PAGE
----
In keeping with the spirit of the New Year, I thought we should be more forgiving of the overly exuberant figurative language of the print and broadcast media these past several days. But I think levity in journalistic language shouldn't be pursued to the point of insensitivity and callousness, like what was done by a major Metro Manila broadsheet last January 31when it reported that owing to the full moon, Mayon Volcano might extend the "courtesy" of "natural loud bangs and fireworks display" to the Albayanons as they welcomed the New Year. This personification of Mayon as if it were just another devil-may-care New Year's Day reveler is wayward, dangerous language—one that trivializes the need for great caution at this time when Mayon is still perilously restive. Except for this kind of loose journalistic language, though, I'm glad to note that the major reportage of the Metro Manila broadsheets for that same day—the last day of 2009—was admirably free of English grammar and usage errors.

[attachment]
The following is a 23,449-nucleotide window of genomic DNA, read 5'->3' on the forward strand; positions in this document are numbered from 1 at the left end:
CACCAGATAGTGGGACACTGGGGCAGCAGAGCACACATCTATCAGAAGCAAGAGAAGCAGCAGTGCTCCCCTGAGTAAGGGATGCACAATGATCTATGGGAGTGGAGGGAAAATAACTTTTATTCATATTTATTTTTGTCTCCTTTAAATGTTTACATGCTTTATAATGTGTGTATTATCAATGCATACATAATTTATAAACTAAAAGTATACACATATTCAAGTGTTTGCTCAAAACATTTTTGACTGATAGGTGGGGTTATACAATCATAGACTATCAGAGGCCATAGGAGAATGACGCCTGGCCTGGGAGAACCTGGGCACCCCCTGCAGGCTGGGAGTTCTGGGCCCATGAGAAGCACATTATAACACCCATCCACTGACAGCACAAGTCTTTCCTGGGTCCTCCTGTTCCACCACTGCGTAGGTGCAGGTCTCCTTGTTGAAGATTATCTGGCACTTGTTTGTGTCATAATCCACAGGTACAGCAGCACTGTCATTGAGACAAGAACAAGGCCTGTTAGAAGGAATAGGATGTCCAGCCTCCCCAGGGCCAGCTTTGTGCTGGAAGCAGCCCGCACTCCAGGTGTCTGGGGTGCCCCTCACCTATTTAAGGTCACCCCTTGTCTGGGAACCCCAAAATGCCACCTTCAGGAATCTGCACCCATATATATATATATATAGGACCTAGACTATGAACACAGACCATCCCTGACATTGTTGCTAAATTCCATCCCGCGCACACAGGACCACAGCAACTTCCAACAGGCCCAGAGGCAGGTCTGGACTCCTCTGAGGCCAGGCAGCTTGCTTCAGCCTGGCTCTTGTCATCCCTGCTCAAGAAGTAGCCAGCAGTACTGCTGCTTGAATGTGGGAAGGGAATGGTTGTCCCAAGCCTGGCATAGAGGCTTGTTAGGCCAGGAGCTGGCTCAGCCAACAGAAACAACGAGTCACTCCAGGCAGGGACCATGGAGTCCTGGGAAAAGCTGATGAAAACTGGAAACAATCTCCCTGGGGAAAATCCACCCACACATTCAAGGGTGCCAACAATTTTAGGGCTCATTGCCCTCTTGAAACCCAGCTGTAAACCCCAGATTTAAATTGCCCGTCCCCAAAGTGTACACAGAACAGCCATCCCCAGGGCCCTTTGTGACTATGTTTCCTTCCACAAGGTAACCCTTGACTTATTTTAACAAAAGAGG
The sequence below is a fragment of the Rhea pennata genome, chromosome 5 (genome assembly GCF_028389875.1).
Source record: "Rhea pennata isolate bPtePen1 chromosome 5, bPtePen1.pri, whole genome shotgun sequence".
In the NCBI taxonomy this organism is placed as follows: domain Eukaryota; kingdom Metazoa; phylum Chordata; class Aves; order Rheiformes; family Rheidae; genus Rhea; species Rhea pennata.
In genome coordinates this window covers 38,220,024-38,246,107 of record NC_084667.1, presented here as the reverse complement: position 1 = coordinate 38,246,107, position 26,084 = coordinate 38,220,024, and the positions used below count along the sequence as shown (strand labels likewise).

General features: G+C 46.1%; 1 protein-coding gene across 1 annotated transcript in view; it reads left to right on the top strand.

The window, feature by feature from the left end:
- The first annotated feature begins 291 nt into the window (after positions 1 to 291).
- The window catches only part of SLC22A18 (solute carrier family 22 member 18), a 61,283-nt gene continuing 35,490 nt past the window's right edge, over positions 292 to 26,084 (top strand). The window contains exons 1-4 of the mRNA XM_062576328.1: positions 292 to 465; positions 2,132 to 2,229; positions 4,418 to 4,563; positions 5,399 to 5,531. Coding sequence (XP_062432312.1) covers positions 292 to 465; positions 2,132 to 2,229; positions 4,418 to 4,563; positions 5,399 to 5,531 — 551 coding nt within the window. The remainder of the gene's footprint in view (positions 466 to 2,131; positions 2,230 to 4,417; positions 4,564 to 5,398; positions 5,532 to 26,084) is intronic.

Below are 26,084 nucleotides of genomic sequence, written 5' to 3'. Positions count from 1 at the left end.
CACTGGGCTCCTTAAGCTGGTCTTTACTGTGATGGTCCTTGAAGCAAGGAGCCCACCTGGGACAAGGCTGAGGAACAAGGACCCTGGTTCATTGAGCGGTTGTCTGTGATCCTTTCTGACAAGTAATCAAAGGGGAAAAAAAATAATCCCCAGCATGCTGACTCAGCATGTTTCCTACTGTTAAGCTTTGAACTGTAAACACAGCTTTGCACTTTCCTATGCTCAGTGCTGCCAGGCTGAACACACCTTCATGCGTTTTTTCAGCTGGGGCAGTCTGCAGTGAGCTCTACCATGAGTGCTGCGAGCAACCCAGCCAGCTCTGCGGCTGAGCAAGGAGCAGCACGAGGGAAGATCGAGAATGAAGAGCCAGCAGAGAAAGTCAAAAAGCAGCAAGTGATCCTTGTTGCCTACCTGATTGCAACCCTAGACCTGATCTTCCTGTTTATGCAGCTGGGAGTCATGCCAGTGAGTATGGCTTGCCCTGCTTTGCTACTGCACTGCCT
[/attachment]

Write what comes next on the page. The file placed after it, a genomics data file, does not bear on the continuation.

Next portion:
To start off the New Year, I posted in Jose Carillo's English Forum two previously published essays of mine: the first on the need to widen our repertoire of English idioms to become truly fluent in the language, and the second a personal assessment in a little over 800 words of the world as it is today. The Forum then rounds off its first-week edition for 2010 with links to two thought-provoking retrospective articles on the human condition—one on the Peter Principle, a theory on managerial incompetence that raised eyebrows 40 years ago, and the other on mankind's abiding belief in end-of-the-world prophecies despite consistent outcomes to the contrary.